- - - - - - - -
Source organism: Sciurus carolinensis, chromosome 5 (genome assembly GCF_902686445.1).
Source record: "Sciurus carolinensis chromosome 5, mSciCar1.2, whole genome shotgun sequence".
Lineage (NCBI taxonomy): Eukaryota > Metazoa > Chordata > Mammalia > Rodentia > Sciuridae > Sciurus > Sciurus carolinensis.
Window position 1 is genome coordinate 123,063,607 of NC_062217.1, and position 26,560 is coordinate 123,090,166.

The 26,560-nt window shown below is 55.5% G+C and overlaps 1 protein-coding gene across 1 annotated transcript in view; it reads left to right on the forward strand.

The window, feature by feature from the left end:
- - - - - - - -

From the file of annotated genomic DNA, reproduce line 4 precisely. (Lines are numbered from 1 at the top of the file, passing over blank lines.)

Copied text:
Window position 1 is genome coordinate 123,063,607 of NC_062217.1, and position 26,560 is coordinate 123,090,166.